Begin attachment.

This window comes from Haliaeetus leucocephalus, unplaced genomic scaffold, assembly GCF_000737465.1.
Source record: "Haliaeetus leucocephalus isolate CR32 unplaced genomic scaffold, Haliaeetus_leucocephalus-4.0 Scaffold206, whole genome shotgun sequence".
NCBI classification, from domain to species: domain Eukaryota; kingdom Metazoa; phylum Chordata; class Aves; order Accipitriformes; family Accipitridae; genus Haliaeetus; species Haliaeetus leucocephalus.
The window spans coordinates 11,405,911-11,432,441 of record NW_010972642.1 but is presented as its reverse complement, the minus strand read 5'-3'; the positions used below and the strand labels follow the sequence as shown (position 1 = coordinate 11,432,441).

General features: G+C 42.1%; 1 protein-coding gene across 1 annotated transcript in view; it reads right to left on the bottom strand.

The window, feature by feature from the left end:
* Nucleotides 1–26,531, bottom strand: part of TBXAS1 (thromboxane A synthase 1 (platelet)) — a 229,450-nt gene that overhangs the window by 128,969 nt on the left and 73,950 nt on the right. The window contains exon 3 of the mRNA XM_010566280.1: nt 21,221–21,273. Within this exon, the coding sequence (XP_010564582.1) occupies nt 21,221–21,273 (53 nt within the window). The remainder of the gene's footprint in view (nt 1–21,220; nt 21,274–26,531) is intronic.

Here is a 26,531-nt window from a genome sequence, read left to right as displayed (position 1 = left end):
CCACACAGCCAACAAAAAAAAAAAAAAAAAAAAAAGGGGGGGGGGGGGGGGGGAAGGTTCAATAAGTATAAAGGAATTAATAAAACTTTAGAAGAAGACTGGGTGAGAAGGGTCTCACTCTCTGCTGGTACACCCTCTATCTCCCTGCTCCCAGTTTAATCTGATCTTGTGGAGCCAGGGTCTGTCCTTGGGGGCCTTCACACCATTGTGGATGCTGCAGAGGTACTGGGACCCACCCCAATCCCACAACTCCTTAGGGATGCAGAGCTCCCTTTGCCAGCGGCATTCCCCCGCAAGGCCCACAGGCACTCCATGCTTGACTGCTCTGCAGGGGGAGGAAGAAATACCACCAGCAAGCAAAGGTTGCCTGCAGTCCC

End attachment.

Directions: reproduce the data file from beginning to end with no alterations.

This window comes from Haliaeetus leucocephalus, unplaced genomic scaffold, assembly GCF_000737465.1.
Source record: "Haliaeetus leucocephalus isolate CR32 unplaced genomic scaffold, Haliaeetus_leucocephalus-4.0 Scaffold206, whole genome shotgun sequence".
NCBI classification, from domain to species: domain Eukaryota; kingdom Metazoa; phylum Chordata; class Aves; order Accipitriformes; family Accipitridae; genus Haliaeetus; species Haliaeetus leucocephalus.
The window spans coordinates 11,405,911-11,432,441 of record NW_010972642.1 but is presented as its reverse complement, the minus strand read 5'-3'; the positions used below and the strand labels follow the sequence as shown (position 1 = coordinate 11,432,441).

General features: G+C 42.1%; 1 protein-coding gene across 1 annotated transcript in view; it reads right to left on the bottom strand.

The window, feature by feature from the left end:
* Nucleotides 1–26,531, bottom strand: part of TBXAS1 (thromboxane A synthase 1 (platelet)) — a 229,450-nt gene that overhangs the window by 128,969 nt on the left and 73,950 nt on the right. The window contains exon 3 of the mRNA XM_010566280.1: nt 21,221–21,273. Within this exon, the coding sequence (XP_010564582.1) occupies nt 21,221–21,273 (53 nt within the window). The remainder of the gene's footprint in view (nt 1–21,220; nt 21,274–26,531) is intronic.

Here is a 26,531-nt window from a genome sequence, read left to right as displayed (position 1 = left end):
CCACACAGCCAACAAAAAAAAAAAAAAAAAAAAAAGGGGGGGGGGGGGGGGGGAAGGTTCAATAAGTATAAAGGAATTAATAAAACTTTAGAAGAAGACTGGGTGAGAAGGGTCTCACTCTCTGCTGGTACACCCTCTATCTCCCTGCTCCCAGTTTAATCTGATCTTGTGGAGCCAGGGTCTGTCCTTGGGGGCCTTCACACCATTGTGGATGCTGCAGAGGTACTGGGACCCACCCCAATCCCACAACTCCTTAGGGATGCAGAGCTCCCTTTGCCAGCGGCATTCCCCCGCAAGGCCCACAGGCACTCCATGCTTGACTGCTCTGCAGGGGGAGGAAGAAATACCACCAGCAAGCAAAGGTTGCCTGCAGTCCC